Friday, January 22, 2010
from Dunedin, New Zealand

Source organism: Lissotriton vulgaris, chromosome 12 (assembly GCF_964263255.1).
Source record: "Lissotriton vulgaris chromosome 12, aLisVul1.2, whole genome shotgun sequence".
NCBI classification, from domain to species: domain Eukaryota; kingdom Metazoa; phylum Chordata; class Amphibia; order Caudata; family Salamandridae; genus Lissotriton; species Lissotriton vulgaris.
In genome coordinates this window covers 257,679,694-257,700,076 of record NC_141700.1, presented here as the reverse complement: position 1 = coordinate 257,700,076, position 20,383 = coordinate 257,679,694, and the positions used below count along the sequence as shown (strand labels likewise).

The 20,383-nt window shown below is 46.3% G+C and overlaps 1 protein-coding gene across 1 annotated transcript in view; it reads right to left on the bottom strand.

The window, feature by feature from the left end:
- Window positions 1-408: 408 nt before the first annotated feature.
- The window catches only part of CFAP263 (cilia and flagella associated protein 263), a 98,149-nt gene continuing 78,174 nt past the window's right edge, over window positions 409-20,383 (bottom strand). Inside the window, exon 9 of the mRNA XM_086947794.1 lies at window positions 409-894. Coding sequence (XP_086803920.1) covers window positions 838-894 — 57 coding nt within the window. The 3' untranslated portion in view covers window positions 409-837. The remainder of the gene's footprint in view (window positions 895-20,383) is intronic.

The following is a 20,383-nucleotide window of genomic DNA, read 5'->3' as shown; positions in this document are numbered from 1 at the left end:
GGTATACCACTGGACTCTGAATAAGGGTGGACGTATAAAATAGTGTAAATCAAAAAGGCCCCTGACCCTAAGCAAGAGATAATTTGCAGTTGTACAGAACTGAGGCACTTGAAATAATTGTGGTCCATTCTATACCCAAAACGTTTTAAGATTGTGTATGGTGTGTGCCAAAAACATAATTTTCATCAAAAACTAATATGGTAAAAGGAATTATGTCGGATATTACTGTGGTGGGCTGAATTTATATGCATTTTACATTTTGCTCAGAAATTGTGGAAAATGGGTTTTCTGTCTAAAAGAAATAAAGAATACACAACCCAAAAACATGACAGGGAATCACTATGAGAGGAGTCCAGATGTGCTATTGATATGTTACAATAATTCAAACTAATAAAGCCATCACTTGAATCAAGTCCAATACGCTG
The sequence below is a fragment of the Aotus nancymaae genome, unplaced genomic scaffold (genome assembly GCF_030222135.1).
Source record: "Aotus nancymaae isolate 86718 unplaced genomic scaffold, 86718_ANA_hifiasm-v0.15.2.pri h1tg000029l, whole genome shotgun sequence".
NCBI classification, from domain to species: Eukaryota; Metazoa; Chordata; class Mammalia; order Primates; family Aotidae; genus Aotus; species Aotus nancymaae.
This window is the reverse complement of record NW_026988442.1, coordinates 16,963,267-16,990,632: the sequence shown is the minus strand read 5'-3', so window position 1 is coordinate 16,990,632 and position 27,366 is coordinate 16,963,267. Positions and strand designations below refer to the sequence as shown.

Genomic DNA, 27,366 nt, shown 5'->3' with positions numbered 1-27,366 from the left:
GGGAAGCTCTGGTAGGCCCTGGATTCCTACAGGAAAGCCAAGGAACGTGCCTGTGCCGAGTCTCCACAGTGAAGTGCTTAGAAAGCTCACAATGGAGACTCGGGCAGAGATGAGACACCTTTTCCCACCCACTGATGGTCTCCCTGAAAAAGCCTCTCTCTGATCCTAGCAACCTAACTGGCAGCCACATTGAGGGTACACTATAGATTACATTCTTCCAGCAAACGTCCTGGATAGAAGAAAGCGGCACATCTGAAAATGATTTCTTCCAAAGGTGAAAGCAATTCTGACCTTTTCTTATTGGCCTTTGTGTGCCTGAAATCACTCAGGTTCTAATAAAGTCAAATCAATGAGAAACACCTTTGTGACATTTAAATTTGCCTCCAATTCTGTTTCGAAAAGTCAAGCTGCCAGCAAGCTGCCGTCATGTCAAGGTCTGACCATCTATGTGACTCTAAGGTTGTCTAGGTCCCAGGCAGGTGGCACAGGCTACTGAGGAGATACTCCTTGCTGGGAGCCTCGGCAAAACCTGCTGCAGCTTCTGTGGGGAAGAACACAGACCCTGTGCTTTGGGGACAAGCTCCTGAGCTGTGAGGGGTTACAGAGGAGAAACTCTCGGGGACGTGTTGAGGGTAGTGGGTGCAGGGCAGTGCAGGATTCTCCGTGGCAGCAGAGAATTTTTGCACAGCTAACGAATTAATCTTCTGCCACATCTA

Review: This book is an excellent example of Shadowrun as a silly idea that has been made to work thanks to superb execution. Most of these books feature fictional interludes from the game`s protagonists, with many such interjections coming from the cool, streetwise enforcer Hatchetman. This is essentially his book - and it begins with his death. Killed in action, Hatchetman is being resurrected via a sinister and experimental magical ritual. As the ritual goes on around him, Hatchetman ponders the spiritual, philosophical and social ramifications of his current predicament, which requires a potted autobiography discussing exactly how cyberware became part of his life. It`s possibly the most enlightening, entertaining and evocative best piece of game-related fiction in existence. Rule-wise, Cybertechnology offers some useful new systems for dealing with cyberware in the campaign. These rules plug a pre-existing hole in the Shadowrun system. Having said that, other rules presented herein have the potential to yank campaigns down some unpleasant one-way streets. For that reason I`d recommend the rules section to experienced, level-headed GMs only. As a book, however, I`d recommend it for the reading material alone.